You might think communication gets pretty difficult when you’re 36,000ft up in the air. But these days you can send messages, surf the web and, on some flights, even make phone calls to anyone on the ground when you are on an international flight. Inflight connectivity is a fairly recent adaption to inflight entertainment. Many airlines are still only just implementing it, while others are constantly improving and growing. Though the technology is currently limited to only a few planes, specifically the Airbus A380, Boeing 747 and 777, it is improving and becoming more and more available.


Most connectivity is limited to Wi-Fi, but certain flights allow mobile connections, such as text messaging. Many airlines do not allow phone calls in consideration of passenger comfort, but some do through in-seat phones and consoles. Some of these phones can even connect to other passengers on the same flight. If you need a specific communication tool during your flight (perhaps because you’re on business travel), a travel agent such as FCm Travel Solutions should be able to advise which airline and flight will meet your needs.

The actual connections are created by ground infrastructure sending signals to satellites which then connect to the airplane. This works the same for both Wi-Fi and mobile network connectivity. The system is currently restricted to larger planes due to size and power requirements.

Singapore Airlines

Currently ranked the third best airline in the world, Singapore Airlines has a long history of fantastic service. Their inflight entertainment has been boosted to now include Wi-Fi connection and text messaging for all classes. Wi-Fi connection currently comes at an extra cost, while text messaging is determined by your service provider’s existing roaming charges.


Emirates has been a leading airline for many years and their inflight connectivity proves they are still at the top of their game. One of the few airlines that allows full use of mobile phones, including calls, Emirates has everything you could need on your business flight. Each seat has a built-in phone for making calls to anyone on the ground and any other passenger of the flight. The built-in monitors also have SMS and email services. You can keep up to date on current news with constant BBC text headlines, check your position on the moving map channel or take a bird’s eye look of the ground below with one of the planes external cameras.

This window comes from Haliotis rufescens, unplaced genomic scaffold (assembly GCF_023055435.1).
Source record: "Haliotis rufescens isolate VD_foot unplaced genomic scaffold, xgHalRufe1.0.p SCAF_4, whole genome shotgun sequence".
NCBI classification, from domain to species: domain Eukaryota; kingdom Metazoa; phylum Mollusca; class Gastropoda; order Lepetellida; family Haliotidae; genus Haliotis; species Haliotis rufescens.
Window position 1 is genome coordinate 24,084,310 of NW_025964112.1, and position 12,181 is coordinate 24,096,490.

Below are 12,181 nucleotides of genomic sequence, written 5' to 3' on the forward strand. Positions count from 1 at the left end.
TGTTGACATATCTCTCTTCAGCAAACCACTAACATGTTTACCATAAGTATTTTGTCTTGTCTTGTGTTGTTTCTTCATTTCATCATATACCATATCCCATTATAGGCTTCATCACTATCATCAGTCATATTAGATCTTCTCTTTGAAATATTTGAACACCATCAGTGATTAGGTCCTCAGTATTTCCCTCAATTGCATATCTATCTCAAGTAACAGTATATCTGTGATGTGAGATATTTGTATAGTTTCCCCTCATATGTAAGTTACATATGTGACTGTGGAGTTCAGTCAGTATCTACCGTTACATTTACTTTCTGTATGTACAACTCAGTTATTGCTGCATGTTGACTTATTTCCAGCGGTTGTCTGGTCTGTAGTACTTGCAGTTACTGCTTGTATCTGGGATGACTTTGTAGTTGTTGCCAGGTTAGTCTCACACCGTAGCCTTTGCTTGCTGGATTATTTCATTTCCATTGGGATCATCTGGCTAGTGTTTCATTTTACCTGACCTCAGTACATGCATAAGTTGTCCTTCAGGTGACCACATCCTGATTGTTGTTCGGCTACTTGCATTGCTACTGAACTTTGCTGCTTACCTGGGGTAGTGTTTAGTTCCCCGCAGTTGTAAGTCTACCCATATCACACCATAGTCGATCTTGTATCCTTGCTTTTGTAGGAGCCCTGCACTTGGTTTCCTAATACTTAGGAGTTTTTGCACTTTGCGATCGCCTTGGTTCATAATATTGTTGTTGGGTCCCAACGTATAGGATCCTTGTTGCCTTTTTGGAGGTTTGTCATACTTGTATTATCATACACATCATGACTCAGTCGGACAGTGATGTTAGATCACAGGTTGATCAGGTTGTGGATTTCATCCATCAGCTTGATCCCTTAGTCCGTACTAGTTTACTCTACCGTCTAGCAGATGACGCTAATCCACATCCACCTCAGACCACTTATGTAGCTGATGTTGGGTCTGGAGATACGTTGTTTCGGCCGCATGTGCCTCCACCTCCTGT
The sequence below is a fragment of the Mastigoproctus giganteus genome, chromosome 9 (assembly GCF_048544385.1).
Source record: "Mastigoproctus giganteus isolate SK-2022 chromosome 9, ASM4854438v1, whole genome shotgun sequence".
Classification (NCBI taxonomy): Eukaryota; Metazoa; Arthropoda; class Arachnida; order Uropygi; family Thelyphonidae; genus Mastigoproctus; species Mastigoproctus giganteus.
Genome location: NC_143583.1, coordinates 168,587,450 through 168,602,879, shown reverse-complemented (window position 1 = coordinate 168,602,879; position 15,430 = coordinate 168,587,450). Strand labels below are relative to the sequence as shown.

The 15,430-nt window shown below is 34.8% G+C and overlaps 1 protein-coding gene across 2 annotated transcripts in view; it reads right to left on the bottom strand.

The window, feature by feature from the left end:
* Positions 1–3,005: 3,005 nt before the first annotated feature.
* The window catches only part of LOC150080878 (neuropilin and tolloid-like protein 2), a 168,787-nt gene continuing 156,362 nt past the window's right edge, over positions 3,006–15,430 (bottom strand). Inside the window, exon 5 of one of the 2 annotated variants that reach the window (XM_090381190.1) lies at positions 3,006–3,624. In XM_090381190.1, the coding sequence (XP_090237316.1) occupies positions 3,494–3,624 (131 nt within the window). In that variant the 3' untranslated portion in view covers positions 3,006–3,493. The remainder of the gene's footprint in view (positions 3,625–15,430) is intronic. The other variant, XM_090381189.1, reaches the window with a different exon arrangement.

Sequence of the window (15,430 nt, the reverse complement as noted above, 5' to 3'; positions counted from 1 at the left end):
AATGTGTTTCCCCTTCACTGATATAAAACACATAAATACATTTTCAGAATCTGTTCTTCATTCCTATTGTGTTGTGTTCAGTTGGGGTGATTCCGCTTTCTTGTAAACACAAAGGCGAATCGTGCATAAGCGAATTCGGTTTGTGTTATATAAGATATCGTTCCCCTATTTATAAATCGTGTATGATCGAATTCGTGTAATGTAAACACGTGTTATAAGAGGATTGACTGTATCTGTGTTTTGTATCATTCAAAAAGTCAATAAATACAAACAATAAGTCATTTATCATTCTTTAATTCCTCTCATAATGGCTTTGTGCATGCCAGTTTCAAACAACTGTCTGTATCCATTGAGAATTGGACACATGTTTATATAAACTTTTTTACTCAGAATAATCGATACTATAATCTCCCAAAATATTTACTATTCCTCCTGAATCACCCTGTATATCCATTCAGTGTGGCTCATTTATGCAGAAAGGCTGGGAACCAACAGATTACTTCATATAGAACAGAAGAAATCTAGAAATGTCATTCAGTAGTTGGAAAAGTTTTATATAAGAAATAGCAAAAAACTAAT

Leading Australia’s inflight connectivity race, Qantas is a little different to the other airlines. Rather than stick to the usual Wi-Fi but no calls, Qantas has done the opposite and provides calls and messages through an in-seat system but no Wi-Fi or mobile phone connectivity. They do, however, supply PC power outlets to charge laptops during the journey.

Japan Airlines

Sticking to strict Japanese transport etiquette, Japan Airlines does not allow any kind of voice messaging on board. While you can’t call anyone, for a small fee you will have full Wi-Fi access for use with any compatible device within any class. Currently, only a small number of routes have the service equipped, but this is expected to expand.

Turkish Airlines

The first airline to implement live TV, Turkish Airways has becoming a leading airline for customer experience. Many different news channels are available, including BBC World News and Euronews. Full Wi-Fi access as well as text is provided free of charge for all passengers, though calls or voice messages are not.

Inflight connectivity is becoming a standard around the world and these are just some of the best providers. What other airlines deliver excellent inflight connectivity?